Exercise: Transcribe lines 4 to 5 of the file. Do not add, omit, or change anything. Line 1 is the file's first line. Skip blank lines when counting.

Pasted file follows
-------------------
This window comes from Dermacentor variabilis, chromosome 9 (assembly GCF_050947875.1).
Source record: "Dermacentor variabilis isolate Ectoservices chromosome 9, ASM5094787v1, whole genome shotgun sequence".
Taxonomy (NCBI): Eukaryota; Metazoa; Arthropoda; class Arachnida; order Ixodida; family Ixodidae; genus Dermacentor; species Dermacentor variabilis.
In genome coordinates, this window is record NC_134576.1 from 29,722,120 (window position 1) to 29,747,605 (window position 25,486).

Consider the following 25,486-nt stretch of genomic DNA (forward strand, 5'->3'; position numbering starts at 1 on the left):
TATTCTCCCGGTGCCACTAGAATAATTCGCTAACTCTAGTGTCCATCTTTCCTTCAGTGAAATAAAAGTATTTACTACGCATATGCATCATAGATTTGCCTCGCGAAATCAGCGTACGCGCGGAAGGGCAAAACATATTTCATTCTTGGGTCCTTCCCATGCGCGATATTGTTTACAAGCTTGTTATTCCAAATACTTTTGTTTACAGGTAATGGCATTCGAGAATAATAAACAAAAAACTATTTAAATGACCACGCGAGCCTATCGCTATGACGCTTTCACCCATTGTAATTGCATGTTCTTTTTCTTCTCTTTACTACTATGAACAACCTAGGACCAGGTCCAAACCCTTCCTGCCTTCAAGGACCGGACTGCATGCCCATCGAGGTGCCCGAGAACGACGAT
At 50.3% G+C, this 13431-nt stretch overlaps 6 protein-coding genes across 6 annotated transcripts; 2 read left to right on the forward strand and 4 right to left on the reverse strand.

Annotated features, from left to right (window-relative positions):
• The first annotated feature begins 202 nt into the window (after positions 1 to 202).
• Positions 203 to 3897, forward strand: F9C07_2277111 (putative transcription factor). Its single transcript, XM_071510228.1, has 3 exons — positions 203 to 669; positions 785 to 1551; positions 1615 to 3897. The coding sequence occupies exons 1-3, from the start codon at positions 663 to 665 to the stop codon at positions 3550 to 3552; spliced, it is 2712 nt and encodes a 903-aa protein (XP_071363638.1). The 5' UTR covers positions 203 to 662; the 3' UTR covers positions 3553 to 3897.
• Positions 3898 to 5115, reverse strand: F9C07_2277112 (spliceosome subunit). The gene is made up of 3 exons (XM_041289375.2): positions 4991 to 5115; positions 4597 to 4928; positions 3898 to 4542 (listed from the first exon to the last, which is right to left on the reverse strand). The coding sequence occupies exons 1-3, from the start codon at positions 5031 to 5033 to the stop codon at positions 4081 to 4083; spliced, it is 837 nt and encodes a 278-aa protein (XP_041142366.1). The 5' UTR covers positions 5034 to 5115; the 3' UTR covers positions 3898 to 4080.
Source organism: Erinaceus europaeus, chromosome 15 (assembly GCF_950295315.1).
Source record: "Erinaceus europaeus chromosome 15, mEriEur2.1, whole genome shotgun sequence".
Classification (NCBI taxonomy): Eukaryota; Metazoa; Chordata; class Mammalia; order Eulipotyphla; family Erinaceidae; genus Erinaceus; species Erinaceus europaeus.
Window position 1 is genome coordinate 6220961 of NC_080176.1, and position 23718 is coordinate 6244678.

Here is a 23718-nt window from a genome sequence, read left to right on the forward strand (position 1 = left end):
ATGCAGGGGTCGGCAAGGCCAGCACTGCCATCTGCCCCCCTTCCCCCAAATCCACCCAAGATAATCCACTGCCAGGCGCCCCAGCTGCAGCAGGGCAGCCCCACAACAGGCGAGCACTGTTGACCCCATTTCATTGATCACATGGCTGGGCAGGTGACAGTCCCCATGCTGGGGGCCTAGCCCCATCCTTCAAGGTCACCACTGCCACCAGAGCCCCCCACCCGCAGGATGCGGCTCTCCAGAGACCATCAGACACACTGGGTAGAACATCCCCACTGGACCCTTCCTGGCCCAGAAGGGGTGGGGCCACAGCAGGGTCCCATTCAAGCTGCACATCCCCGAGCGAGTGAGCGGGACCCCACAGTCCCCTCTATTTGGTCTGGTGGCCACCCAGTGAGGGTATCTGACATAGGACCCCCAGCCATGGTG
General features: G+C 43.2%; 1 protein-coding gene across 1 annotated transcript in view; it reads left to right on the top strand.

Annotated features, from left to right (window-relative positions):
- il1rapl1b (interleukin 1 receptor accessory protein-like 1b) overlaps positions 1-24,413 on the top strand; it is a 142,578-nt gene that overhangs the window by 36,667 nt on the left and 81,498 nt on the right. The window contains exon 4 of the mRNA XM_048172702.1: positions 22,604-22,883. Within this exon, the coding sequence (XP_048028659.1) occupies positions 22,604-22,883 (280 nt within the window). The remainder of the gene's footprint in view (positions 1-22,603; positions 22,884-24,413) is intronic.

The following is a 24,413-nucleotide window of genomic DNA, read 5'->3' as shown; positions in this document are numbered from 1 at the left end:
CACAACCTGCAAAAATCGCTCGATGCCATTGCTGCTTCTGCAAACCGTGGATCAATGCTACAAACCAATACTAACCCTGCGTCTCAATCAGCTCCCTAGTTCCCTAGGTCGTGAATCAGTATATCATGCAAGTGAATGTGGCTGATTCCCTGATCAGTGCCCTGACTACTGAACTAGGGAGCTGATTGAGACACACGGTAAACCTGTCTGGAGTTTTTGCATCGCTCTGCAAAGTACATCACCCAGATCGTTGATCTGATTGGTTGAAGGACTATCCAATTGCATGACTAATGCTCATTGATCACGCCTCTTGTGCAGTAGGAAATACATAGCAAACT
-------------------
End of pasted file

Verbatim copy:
In genome coordinates, this window is record NC_134576.1 from 29,722,120 (window position 1) to 29,747,605 (window position 25,486).

Consider the following 25,486-nt stretch of genomic DNA (forward strand, 5'->3'; position numbering starts at 1 on the left):